114 of 139 people found the following review helpful
Nice coffee table book!,
This review is from: The Hobbit (Hardcover)
I bought this book because I wanted a hardcover illustrated fancy version of "The Hobbit".
I'm just going to pretend that everyone who reads this review has already read "The Hobbit" and knows what it's about. Like I suspect many others do, I have my own old sacred tattered and dog-eared paperback version on the Tolkien bookshelf.
This book (the physical object, not just the story) is beautiful. It's clothbound in dark green and embossed in gold, and the bottom corner of the front cover has a gold embossed dragon, tastefully rendered. The paper dustjacket/cover features a dragon as well (I'm guessing Smaug). Eye-catching.
There are many full-page color paintings, and many grayscale drawings (not full page) throughout. I'm not an art student, so I don't know what they're really called. Pencil-drawings or something. I call them grayscale because they're gray. Anyway, the Allen Lee illustrations are utterly charming, soft and colorful without being too bright. However, I wouldn't recommend this illustrated book for very young children; some of the goblins and trolls are frightening!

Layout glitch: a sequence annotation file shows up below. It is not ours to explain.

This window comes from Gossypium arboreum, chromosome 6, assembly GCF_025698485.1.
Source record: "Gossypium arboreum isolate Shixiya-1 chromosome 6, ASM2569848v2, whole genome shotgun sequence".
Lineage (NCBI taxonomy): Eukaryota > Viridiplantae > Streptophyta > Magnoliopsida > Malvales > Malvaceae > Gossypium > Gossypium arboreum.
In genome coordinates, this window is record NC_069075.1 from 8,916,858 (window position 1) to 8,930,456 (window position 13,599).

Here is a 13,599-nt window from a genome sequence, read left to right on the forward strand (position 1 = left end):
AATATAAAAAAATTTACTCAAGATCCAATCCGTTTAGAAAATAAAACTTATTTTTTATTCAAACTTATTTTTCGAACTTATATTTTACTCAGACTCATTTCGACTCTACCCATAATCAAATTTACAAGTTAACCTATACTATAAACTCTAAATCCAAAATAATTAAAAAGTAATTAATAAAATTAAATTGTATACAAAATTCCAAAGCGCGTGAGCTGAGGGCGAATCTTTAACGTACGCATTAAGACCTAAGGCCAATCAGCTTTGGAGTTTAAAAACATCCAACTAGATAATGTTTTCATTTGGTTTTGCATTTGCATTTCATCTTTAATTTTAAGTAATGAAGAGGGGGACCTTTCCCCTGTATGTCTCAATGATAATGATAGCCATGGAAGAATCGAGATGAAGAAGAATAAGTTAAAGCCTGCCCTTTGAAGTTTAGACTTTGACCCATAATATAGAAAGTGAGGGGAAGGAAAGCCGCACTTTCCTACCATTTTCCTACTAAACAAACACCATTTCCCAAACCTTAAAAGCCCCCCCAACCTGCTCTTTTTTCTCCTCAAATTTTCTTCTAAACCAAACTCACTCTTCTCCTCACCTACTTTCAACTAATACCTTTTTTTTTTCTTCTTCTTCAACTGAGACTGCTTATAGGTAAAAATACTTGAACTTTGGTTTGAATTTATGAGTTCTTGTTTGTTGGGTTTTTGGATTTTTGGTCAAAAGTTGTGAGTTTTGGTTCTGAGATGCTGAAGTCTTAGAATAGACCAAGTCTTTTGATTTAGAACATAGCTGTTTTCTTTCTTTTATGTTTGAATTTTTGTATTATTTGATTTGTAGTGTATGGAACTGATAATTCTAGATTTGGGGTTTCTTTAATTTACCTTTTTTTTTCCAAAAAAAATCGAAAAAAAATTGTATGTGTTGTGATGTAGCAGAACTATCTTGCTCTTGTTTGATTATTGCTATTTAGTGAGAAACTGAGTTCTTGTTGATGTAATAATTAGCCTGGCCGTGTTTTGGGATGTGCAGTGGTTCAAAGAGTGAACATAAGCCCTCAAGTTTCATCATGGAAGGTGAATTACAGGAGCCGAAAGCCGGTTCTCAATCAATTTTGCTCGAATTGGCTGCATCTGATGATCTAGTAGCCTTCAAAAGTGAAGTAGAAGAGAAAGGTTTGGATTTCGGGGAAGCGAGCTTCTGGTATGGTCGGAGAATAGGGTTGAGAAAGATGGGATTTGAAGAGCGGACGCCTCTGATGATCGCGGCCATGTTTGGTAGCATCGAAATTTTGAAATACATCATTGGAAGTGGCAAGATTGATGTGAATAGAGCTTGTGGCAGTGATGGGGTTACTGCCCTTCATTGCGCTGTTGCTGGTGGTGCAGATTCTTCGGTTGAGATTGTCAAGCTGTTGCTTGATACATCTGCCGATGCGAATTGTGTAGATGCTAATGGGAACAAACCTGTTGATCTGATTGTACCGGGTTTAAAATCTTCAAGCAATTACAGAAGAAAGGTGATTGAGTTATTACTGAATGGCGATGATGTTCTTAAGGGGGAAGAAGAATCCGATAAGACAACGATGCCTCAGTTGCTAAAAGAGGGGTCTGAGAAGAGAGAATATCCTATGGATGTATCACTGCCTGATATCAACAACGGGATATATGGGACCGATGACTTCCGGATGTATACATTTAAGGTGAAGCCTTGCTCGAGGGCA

I was a bit disappointed that Alan Lee didn't include more illustrations of Elves. Most of the pictures dealt with Bilbo and the dwarves, with a few of goblins and Gollum (scary). Also, I pictured Bilbo Baggins to be somewhat on the "stout" side...the text *does* refer to Hobbits as being "inclined to be fat in the stomach" and liking two dinners a day, "when they can get it." The Bilbo Baggins in these illustrations is quite slender and looks as if he could use that second dinner right away! Maybe even a third and fourth! The balding, skinny Hobbit did surprise me. But then, I kind of expected the chubby halfling I saw on some old Tolkien calendars.
This book makes a wonderful coffee table book and would make a great gift. It's printed on thick glossy paper, so the book is heavy. In these days of cheap hardcover bookbinding and paperbacks that have the consistency of the thick weekly manga, this book is truly a work of art in itself.
Recommended for all but the very young, or the easily frightened.
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Showing 1-2 of 2 posts in this discussion
Initial post: Jun 6, 2012 1:40:17 PM PDT
One other book that is ink unknown and beautifully illustrated is James Stephens The Crock of Gold. The Crock of Gold. I include a link to the free version.
Posted on Sep 19, 2012 9:15:36 AM PDT
Ed Morgan says:
Thanks for the review. The world contained in a book becomes more real when the book which contains that world becomes more fitting. Tolkien's work deserves a full embodiment; it's good to see that's happening here. (I also have a dog-eared paperback.)
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